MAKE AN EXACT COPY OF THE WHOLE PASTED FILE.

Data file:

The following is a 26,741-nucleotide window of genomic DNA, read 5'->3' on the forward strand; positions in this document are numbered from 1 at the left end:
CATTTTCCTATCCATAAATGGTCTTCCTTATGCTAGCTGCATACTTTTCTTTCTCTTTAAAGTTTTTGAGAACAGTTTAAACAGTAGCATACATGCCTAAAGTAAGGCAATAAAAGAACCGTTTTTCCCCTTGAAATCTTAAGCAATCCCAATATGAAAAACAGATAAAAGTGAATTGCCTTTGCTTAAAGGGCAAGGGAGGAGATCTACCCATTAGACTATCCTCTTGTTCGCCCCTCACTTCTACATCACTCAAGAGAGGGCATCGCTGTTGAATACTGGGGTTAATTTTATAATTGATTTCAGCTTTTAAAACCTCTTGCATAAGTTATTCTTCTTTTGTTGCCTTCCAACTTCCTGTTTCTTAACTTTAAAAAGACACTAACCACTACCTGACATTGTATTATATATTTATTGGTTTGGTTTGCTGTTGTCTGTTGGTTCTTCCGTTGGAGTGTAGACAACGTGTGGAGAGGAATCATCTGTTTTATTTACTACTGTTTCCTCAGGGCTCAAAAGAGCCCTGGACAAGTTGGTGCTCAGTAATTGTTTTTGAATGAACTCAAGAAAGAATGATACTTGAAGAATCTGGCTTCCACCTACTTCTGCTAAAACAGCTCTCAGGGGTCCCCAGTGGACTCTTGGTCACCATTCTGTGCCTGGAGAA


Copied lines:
The following is a 26,741-nucleotide window of genomic DNA, read 5'->3' on the forward strand; positions in this document are numbered from 1 at the left end:
CATTTTCCTATCCATAAATGGTCTTCCTTATGCTAGCTGCATACTTTTCTTTCTCTTTAAAGTTTTTGAGAACAGTTTAAACAGTAGCATACATGCCTAAAGTAAGGCAATAAAAGAACCGTTTTTCCCCTTGAAATCTTAAGCAATCCCAATATGAAAAACAGATAAAAGTGAATTGCCTTTGCTTAAAGGGCAAGGGAGGAGATCTACCCATTAGACTATCCTCTTGTTCGCCCCTCACTTCTACATCACTCAAGAGAGGGCATCGCTGTTGAATACTGGGGTTAATTTTATAATTGATTTCAGCTTTTAAAACCTCTTGCATAAGTTATTCTTCTTTTGTTGCCTTCCAACTTCCTGTTTCTTAACTTTAAAAAGACACTAACCACTACCTGACATTGTATTATATATTTATTGGTTTGGTTTGCTGTTGTCTGTTGGTTCTTCCGTTGGAGTGTAGACAACGTGTGGAGAGGAATCATCTGTTTTATTTACTACTGTTTCCTCAGGGCTCAAAAGAGCCCTGGACAAGTTGGTGCTCAGTAATTGTTTTTGAATGAACTCAAGAAAGAATGATACTTGAAGAATCTGGCTTCCACCTACTTCTGCTAAAACAGCTCTCAGGGGTCCCCAGTGGACTCTTGGTCACCATTCTGTGCCTGGAGAA